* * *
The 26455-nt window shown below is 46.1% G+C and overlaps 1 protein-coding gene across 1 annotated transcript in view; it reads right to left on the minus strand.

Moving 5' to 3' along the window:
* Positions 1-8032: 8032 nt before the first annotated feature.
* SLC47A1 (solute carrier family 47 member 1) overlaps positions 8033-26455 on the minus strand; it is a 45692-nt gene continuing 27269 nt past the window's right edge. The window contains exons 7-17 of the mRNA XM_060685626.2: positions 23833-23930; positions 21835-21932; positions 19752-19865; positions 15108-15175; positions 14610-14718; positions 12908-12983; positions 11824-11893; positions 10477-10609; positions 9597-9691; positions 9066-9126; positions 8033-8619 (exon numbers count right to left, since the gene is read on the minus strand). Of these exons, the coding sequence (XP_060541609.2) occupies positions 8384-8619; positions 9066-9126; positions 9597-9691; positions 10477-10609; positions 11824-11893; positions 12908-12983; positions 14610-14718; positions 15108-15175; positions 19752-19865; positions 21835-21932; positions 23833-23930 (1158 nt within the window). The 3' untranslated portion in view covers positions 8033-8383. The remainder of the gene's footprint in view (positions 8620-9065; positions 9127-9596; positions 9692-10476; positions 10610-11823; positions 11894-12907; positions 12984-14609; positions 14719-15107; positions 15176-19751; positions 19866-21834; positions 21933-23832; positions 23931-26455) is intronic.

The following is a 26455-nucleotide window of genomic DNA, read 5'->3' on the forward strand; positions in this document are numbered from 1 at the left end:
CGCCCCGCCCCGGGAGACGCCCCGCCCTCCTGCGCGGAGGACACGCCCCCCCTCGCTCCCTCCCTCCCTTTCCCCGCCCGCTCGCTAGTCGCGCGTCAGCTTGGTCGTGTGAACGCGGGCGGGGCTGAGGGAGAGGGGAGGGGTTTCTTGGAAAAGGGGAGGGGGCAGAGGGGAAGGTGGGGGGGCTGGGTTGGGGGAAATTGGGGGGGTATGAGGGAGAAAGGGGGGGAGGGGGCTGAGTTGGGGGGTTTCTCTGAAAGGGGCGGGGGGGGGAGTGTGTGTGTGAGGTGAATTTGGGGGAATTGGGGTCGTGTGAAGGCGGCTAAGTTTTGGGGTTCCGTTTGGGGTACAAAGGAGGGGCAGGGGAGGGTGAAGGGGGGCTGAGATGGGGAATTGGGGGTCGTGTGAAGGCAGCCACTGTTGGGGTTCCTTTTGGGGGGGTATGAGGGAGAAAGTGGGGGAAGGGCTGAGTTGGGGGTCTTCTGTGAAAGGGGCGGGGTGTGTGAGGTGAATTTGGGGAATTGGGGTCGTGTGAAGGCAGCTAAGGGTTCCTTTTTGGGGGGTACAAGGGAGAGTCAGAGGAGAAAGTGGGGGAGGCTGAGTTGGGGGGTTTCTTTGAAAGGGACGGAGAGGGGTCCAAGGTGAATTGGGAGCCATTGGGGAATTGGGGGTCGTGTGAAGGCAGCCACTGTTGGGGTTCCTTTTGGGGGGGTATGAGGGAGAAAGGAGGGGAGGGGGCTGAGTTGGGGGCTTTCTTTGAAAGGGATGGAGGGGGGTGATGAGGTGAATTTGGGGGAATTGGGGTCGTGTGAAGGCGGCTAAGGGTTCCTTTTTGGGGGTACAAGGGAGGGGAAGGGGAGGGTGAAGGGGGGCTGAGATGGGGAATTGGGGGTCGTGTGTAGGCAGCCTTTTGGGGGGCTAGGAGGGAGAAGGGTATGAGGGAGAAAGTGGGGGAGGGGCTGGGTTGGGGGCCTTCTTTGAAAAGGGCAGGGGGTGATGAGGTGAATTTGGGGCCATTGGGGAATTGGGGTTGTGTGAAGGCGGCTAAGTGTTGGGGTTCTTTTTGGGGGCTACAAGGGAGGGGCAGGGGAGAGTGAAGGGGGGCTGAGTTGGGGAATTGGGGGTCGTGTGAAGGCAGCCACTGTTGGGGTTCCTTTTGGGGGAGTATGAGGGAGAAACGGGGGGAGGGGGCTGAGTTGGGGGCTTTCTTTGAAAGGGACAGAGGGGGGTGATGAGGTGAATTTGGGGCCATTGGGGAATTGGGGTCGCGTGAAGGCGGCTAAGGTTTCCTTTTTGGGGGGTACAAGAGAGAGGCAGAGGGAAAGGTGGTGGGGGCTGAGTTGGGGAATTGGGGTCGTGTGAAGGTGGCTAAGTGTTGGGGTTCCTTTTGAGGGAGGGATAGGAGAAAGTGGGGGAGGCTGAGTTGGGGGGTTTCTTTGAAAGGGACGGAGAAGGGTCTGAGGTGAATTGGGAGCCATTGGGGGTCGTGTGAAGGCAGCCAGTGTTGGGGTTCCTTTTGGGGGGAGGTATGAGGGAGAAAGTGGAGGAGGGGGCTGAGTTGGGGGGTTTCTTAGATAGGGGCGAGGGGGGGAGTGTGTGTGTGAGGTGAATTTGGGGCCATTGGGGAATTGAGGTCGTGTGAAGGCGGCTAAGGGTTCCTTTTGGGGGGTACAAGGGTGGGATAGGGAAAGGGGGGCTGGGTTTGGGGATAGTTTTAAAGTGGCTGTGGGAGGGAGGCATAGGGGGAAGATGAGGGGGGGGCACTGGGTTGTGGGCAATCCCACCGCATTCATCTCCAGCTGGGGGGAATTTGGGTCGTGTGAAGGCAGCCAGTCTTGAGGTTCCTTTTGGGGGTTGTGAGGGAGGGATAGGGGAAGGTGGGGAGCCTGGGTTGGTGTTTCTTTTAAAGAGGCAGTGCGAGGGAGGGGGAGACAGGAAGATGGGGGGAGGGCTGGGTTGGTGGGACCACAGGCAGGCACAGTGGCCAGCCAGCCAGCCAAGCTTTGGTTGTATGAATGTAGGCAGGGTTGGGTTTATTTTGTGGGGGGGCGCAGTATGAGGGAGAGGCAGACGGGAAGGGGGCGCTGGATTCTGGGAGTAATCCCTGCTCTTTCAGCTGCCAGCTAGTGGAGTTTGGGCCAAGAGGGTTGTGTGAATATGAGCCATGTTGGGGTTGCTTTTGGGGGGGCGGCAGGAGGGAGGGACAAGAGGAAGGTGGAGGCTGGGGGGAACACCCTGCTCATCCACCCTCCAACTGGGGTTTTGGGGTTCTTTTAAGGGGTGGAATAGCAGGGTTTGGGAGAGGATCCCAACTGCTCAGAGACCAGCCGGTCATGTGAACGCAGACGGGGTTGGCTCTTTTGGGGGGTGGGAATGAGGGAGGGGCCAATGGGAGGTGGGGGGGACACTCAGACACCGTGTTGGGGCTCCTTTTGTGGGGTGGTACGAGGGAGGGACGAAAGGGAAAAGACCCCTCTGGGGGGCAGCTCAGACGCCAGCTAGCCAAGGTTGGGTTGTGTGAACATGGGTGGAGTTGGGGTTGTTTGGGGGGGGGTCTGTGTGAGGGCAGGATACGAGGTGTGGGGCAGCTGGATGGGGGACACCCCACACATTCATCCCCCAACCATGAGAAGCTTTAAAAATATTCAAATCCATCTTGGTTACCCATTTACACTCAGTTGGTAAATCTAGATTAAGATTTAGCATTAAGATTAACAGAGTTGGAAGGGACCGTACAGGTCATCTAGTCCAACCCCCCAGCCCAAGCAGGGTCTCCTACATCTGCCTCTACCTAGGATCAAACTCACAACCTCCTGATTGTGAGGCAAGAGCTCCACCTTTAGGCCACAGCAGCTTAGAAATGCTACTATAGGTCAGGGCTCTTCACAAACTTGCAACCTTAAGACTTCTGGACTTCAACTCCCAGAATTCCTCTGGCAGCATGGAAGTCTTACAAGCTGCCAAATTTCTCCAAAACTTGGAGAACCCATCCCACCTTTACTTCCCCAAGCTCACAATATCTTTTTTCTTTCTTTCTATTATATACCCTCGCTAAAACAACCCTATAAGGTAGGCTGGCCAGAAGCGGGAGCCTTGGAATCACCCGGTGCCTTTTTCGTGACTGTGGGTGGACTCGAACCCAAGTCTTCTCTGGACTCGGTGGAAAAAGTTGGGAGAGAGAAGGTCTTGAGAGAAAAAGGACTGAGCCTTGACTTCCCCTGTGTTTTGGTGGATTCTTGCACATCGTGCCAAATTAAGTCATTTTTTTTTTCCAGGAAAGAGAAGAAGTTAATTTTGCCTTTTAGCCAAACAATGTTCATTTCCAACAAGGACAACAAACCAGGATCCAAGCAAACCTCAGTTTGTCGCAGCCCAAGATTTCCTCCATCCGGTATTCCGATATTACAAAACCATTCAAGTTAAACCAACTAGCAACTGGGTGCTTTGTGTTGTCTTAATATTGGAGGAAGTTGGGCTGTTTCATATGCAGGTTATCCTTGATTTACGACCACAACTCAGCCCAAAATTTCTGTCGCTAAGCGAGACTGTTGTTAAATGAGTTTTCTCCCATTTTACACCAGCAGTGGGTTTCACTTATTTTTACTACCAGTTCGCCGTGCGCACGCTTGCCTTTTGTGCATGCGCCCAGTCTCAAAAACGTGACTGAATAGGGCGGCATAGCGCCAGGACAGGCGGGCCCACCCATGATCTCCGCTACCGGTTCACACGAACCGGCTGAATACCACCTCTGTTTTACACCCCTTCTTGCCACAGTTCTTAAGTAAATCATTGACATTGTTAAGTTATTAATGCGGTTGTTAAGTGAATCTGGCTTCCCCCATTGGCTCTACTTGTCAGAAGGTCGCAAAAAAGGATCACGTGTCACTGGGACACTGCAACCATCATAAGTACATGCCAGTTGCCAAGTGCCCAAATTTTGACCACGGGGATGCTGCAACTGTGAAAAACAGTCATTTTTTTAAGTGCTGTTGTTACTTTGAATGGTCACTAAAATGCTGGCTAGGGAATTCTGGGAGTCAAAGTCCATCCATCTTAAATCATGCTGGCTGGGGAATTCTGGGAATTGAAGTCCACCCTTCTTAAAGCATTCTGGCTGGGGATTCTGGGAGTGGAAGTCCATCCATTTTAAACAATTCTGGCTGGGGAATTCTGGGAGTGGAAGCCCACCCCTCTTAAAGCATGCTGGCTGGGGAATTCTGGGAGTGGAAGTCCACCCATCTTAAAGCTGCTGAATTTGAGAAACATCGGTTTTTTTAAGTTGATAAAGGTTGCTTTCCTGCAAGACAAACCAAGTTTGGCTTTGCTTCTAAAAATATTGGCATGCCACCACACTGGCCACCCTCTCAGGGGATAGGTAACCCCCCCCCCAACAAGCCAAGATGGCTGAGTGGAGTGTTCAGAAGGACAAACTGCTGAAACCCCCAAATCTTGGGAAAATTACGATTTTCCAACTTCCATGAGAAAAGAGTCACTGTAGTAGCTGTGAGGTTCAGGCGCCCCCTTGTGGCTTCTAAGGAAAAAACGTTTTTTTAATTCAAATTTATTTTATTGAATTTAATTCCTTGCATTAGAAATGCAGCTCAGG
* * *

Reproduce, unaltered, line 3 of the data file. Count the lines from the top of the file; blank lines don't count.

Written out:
* Positions 1-8032: 8032 nt before the first annotated feature.